A person’s cultural background could affect how he or she receives a racial insult, according to a new study published in Personality and Social Psychology Bulletin.
“Our work shows that racial, ethnic and cultural backgrounds are sources of diversity that may explain why different targets of racism behave the way they do,” said co-author Elizabeth Lee.
The researchers found that black women are more likely than Asian-American women to directly confront a racial epithet and that it may be rooted in differences between the two cultures.
The study builds on previous work showing distinct differences across people from different cultures regarding conflict management, communication style and emotional display rules:
“In one experiment, the researchers recruited Asian women and black women to talk to another college student online using Instant Messenger (IM). The conversation partner was actually a research assistant trained to make either a racist comment, like ‘Dating [blacks/Asians] is for tools who let [blacks/Asians] control them,’ or a parallel non-racist but still rude comment. Participants then took part in what seemed like an unrelated taste test study to choose a candy for their conversation partner to eat. The participants could choose from an array of jellybeans that included good tasting (e.g. cherry, lemon) and bad tasting (e.g. earwax, dirt) jellybeans. The researchers analyzed the conversations to measure how directly the participants responded to the offensive comment. They also took note of the jellybean flavors selected for the conversation partners as a measure of as an indirect way of responding to the conversation partner … A second study had a different set of black and Asian participants imagine having a conversation with a stranger who makes a racist comment. The researchers then asked them about their anticipated response to the comment and their goals for their imagined behavior.”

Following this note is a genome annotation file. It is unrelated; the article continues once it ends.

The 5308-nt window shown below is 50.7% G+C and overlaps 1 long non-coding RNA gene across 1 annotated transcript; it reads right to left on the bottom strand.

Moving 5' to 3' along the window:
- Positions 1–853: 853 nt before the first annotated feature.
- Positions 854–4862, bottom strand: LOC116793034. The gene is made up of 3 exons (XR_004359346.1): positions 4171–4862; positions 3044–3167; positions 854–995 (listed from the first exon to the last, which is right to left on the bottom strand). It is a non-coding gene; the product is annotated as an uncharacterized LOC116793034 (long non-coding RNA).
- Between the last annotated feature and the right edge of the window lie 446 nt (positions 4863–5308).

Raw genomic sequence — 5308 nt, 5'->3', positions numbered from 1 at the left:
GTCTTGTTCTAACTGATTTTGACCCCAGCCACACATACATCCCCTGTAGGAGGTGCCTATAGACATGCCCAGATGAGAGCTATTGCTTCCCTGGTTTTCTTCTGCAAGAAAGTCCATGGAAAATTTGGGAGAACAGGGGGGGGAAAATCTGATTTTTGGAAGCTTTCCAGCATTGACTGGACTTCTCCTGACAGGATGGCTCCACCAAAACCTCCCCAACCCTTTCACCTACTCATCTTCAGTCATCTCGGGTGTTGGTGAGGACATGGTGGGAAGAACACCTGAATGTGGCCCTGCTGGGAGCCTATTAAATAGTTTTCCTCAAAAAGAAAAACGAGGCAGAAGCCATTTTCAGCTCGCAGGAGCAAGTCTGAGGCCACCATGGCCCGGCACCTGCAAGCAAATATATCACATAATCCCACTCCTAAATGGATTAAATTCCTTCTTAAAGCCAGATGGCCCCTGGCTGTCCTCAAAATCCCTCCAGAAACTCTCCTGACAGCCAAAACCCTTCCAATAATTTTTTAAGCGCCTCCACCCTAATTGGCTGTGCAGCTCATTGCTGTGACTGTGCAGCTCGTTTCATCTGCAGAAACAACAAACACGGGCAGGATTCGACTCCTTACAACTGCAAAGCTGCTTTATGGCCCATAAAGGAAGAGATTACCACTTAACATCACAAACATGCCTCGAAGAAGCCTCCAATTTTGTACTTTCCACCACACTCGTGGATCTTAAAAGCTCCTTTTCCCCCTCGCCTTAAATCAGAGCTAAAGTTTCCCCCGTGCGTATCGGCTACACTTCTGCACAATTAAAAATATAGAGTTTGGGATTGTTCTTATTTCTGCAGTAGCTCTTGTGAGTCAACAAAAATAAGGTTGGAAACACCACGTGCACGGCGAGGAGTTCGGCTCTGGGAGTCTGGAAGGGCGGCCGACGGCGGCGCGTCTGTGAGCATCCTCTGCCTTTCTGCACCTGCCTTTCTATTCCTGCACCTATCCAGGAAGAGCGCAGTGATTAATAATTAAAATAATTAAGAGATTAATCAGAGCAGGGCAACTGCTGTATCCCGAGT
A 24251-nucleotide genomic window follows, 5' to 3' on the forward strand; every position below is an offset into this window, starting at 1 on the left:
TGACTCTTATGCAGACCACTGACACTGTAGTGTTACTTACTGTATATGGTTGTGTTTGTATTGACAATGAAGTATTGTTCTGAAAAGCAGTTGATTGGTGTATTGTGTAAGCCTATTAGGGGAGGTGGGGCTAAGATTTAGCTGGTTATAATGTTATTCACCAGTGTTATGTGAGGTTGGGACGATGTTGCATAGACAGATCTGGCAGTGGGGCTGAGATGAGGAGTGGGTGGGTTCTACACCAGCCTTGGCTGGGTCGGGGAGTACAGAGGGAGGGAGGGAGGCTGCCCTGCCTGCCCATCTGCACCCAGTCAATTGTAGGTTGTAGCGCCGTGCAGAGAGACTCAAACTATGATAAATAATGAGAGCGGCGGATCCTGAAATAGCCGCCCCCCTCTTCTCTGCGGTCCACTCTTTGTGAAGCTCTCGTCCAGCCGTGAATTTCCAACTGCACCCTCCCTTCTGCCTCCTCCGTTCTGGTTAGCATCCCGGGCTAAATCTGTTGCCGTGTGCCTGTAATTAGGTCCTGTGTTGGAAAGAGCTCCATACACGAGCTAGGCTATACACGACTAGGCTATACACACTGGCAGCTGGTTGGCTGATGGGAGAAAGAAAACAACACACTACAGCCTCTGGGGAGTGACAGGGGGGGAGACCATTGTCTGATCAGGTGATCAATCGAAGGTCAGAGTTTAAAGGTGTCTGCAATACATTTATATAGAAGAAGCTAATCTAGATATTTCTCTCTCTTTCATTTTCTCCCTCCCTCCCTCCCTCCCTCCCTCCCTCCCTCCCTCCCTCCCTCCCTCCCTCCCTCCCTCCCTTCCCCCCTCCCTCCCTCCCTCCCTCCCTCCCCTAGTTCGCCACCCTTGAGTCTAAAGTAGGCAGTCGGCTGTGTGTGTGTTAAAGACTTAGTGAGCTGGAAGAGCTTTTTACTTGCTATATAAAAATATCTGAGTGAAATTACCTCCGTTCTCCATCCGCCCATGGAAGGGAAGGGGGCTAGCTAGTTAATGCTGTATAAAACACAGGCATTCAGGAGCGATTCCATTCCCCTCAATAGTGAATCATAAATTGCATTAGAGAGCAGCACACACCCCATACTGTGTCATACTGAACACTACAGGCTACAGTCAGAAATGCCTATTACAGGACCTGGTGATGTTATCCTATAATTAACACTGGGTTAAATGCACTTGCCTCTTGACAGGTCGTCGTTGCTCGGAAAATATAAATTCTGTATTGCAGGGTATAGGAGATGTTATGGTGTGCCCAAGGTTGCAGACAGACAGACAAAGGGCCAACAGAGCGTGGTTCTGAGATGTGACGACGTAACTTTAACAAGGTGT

Says Lee of the first experiment: “The results of this study showed that African Americans were more likely to respond more directly when we looked at the transcripts of the IM conversations. However, this difference in responding style goes away when you look at what kinds of jellybeans they gave the offending conversation partner. For the Asian women, the jellybean selection served as an indirect way to respond to the racist comment — a sort of quiet revenge.”
The results of the second experiment showed that the Asian Americans were more likely to say they would directly respond, driven by a desire to keep peace with the person they were interacting with.
“The goals we were interested in were based on the norms that should be sanctioned by either African-American or Asian-American culture for these kinds of situations,” Lee said.
According to the researchers, “Our findings are consistent with black women’s cultural heritage, which celebrates the past accomplishments of other black confronters of discrimination, as well as Asian women’s heritage, which advises finding expedient resolutions in the name of peaceful relations.”
Heather Rudow is a staff writer for Counseling Today. Email her at firstname.lastname@example.org.